Photos: Todd Bratrud "Half Assed"

Juxtapoz // Sunday, September 09, 2007
Photos from Half Assed, Todd Bratrud's solo show at Fifty24SF in San Francisco, CA. The exhibit opened Thursday, September 6th. Isaac McKay-Randozzi brings us another set of delightful photos and a mini-review of the show.

David MacDowell joins AMF Gallery & Thinkspace

Juxtapoz // Tuesday, September 04, 2007
Some say artist David MacDowell is bringing back the spirit of the original lowbrow painters through his work, while adding his own unique voice to the mix. Whether this is true or not, MacDowell definitely has something and people are starting to notice. MacDowell (originally seen in Juxtapoz Reader Art 06 August 07) has signed on with AMF Gallery in NYC, hoping to expose his work to a wider audience. Concurrently, MacDowell has signed on with Thinkspace Gallery in LA for a solo in their project room in 2009. With several group shows already being planned in the meantime, MacDowell seems to be well on his way. "I saw this strange mix of lowbrow tradition and comically rendered celebrities, and I knew I had found something special," said Andrew Michael Ford of AMF Gallery. "I decided work with him after seeing him in the Juxtapoz Reader Art. His work has already begun to sell and garner some major interest." For more information, you can contact AMF Gallery and/or Thinkspace Gallery. {moscomment}

Art:21 - Season Four

Juxtapoz // Tuesday, September 04, 2007
PBS's award-winning series Art:21's new season premieres October 28th and November 4th, 11th, & 18th at 10 PM (EST) on PBS. Check local listings for air dates & times, and visit local exhibitions by Season 4 artists in your area. The 17 featured artists demonstrate the breadth of artistic practice in the United States today. Each one-hour program is loosely organized around a theme—Romance, Protest, Ecology, and Paradox—that can help audiences analyze, compare and juxtapose the artists profiled. Previews of this series are now online at {moscomment}

Heavy Metal Fun Time Activity Book

Juxtapoz // Sunday, September 02, 2007
These days a lot of the headbangers and thrashers out there are reaching an age where they're starting to have kids. This poses an interesting conundrum: how do you get your kids into metal? The answer is finally here in the form of the Heavy Metal Fun Time Activity Book. Now you can introduce your little ones to the mark of the beast in a way that's fun for the whole family! Now you can spend quality time with your kids coloring Danzig or learning to spell with the Black Metal word scramble. There's even a heavy metal Sudoku for mom and dad (it's all 6's). The book comes rife with all the darkness and anger that you've come to know and love and are ready to pass on to the next generation of lot-rocker. It comes to us from Aye Jay, the accomplished author of The Gangsta Rap Coloring Book, and is available from Last Gasp Books. Get yours now before your three year old starts getting into Kenny G. {moscomment}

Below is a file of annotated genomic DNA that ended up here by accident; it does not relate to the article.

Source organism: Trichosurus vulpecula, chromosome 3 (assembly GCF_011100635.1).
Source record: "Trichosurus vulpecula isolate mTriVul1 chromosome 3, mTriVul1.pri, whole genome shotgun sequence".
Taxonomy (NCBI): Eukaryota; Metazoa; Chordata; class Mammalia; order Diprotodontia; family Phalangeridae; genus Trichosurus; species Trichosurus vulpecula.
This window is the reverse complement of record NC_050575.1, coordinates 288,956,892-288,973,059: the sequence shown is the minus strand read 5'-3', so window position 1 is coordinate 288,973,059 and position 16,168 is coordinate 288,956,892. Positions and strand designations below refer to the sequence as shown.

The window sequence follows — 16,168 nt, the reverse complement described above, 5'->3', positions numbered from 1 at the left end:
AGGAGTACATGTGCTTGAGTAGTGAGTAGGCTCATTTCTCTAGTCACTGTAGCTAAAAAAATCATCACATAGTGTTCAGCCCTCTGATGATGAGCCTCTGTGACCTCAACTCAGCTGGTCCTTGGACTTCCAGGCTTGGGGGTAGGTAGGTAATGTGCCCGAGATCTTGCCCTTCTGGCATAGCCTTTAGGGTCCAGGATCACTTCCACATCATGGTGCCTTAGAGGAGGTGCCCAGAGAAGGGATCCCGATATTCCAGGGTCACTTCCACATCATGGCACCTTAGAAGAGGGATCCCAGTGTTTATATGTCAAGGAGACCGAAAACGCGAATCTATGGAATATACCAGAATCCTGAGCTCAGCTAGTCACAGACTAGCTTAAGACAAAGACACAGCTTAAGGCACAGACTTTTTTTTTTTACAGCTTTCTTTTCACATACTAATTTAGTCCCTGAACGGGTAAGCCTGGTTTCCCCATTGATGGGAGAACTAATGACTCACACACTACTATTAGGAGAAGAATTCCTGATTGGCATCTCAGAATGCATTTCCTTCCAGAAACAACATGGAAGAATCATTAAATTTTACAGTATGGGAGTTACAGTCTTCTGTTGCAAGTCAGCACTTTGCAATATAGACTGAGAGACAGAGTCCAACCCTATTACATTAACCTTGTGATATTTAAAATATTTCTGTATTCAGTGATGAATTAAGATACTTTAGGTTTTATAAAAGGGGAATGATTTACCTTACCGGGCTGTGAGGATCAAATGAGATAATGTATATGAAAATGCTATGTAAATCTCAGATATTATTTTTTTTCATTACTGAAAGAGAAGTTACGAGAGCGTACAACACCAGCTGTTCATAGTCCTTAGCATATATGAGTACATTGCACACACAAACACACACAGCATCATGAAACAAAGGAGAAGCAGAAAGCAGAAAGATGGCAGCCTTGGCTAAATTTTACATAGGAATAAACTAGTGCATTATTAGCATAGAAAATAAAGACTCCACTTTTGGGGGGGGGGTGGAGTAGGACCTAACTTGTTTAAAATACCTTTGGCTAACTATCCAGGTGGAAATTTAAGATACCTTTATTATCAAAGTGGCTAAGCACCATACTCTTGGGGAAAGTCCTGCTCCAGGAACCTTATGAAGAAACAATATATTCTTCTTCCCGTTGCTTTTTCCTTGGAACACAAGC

Daryll Peirce "Gets Exposed"

Juxtapoz // Monday, August 27, 2007
Get Exposed! winner Daryll Peirce sent us a link to his photos from the Suite Jesus Gets Exposed party that we held on Friday, August 17th at 111 Minna Gallery in San Francisco. Thanks Daryll! {moscomment}

Double Vision: Jon Huck / Day 19: Polaroid Project

Juxtapoz // Friday, August 24, 2007
Continuing in our odd fascination with photo series of two juxtaposed images, we came across another photographer with a proclivity for duos. LA-based photog Jon Huck has two great sets of photos on his site that feature pairs. The first, "Breakfast," features headshots of various individuals combined with a shot of what they eat for breakfast. It's just one of those mundane facts about people that most of us never think of, but it can speak volumes about the kind of person they are. His second series is titled "Couples," and displays shots of 100 different couples who Jon was at least loosely acquainted with. He began the project with a cynical intent since the group of friends that he ran with all inter-dated but never stayed together very long. During the process, Huck realized that many of the couples really loved each other and the focus of the work took on a different feel. The strange thing is that several of the couples share a lot of the same facial features. Are we basically attracted to others who look like ourselves or do we mutate over time? Maybe both! Another photo studio creating, beautiful, intimate portraits is Day 19 with their Polaroid Project. The team of Jeremy and Claire Weiss have been collecting shots of all the people in the world that they think are doing good, creative things. The rules are simple but strict, each person is shot once by Jeremy, once by Claire - no make-up, no special lighting, no retakes. You'll see some familiar faces and some not so familiar, but each picture provides a clear window into the personality of the subject. Wow, we just realized that this post is about two photo projects, so another double comes into play. Pairs are everywhere, man. It's eerie. {moscomment}